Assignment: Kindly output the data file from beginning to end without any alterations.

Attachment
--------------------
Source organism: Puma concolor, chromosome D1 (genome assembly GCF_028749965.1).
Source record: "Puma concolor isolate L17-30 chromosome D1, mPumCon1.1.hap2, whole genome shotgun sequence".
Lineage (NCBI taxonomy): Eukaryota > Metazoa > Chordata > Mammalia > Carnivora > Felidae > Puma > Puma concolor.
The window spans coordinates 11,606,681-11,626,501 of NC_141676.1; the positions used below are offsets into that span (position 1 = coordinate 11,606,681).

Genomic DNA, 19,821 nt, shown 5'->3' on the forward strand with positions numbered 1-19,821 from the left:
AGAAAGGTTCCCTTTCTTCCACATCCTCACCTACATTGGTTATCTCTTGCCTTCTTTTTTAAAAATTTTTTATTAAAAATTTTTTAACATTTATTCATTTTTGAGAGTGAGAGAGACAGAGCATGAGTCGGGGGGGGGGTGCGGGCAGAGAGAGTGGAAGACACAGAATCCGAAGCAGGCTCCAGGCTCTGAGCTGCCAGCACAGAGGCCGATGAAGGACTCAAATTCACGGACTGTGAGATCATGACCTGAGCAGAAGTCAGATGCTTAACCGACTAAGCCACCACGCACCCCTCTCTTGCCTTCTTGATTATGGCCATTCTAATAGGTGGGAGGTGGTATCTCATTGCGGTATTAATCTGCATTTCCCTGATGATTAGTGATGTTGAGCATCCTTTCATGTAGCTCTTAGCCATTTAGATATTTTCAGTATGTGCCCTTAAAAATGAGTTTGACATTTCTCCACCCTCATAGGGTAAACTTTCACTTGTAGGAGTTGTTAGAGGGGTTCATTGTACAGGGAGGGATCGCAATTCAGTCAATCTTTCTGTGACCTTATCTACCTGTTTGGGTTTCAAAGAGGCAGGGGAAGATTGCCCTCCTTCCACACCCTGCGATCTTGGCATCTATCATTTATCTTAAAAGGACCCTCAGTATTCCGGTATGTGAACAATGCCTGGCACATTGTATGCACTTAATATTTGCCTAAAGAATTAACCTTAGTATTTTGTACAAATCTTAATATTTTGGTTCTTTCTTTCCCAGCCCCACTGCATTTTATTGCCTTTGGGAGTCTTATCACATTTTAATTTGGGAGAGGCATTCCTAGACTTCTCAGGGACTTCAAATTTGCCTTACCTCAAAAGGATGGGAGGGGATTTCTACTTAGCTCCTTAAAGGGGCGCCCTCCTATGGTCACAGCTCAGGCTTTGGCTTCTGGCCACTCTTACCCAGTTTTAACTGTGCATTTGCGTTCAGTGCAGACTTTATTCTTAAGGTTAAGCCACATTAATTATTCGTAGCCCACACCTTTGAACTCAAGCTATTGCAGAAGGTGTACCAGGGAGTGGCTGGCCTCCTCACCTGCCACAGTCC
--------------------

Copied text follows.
Source organism: Puma concolor, chromosome D1 (genome assembly GCF_028749965.1).
Source record: "Puma concolor isolate L17-30 chromosome D1, mPumCon1.1.hap2, whole genome shotgun sequence".
Lineage (NCBI taxonomy): Eukaryota > Metazoa > Chordata > Mammalia > Carnivora > Felidae > Puma > Puma concolor.
The window spans coordinates 11,606,681-11,626,501 of NC_141676.1; the positions used below are offsets into that span (position 1 = coordinate 11,606,681).

Genomic DNA, 19,821 nt, shown 5'->3' on the forward strand with positions numbered 1-19,821 from the left:
AGAAAGGTTCCCTTTCTTCCACATCCTCACCTACATTGGTTATCTCTTGCCTTCTTTTTTAAAAATTTTTTATTAAAAATTTTTTAACATTTATTCATTTTTGAGAGTGAGAGAGACAGAGCATGAGTCGGGGGGGGGGTGCGGGCAGAGAGAGTGGAAGACACAGAATCCGAAGCAGGCTCCAGGCTCTGAGCTGCCAGCACAGAGGCCGATGAAGGACTCAAATTCACGGACTGTGAGATCATGACCTGAGCAGAAGTCAGATGCTTAACCGACTAAGCCACCACGCACCCCTCTCTTGCCTTCTTGATTATGGCCATTCTAATAGGTGGGAGGTGGTATCTCATTGCGGTATTAATCTGCATTTCCCTGATGATTAGTGATGTTGAGCATCCTTTCATGTAGCTCTTAGCCATTTAGATATTTTCAGTATGTGCCCTTAAAAATGAGTTTGACATTTCTCCACCCTCATAGGGTAAACTTTCACTTGTAGGAGTTGTTAGAGGGGTTCATTGTACAGGGAGGGATCGCAATTCAGTCAATCTTTCTGTGACCTTATCTACCTGTTTGGGTTTCAAAGAGGCAGGGGAAGATTGCCCTCCTTCCACACCCTGCGATCTTGGCATCTATCATTTATCTTAAAAGGACCCTCAGTATTCCGGTATGTGAACAATGCCTGGCACATTGTATGCACTTAATATTTGCCTAAAGAATTAACCTTAGTATTTTGTACAAATCTTAATATTTTGGTTCTTTCTTTCCCAGCCCCACTGCATTTTATTGCCTTTGGGAGTCTTATCACATTTTAATTTGGGAGAGGCATTCCTAGACTTCTCAGGGACTTCAAATTTGCCTTACCTCAAAAGGATGGGAGGGGATTTCTACTTAGCTCCTTAAAGGGGCGCCCTCCTATGGTCACAGCTCAGGCTTTGGCTTCTGGCCACTCTTACCCAGTTTTAACTGTGCATTTGCGTTCAGTGCAGACTTTATTCTTAAGGTTAAGCCACATTAATTATTCGTAGCCCACACCTTTGAACTCAAGCTATTGCAGAAGGTGTACCAGGGAGTGGCTGGCCTCCTCACCTGCCACAGTCC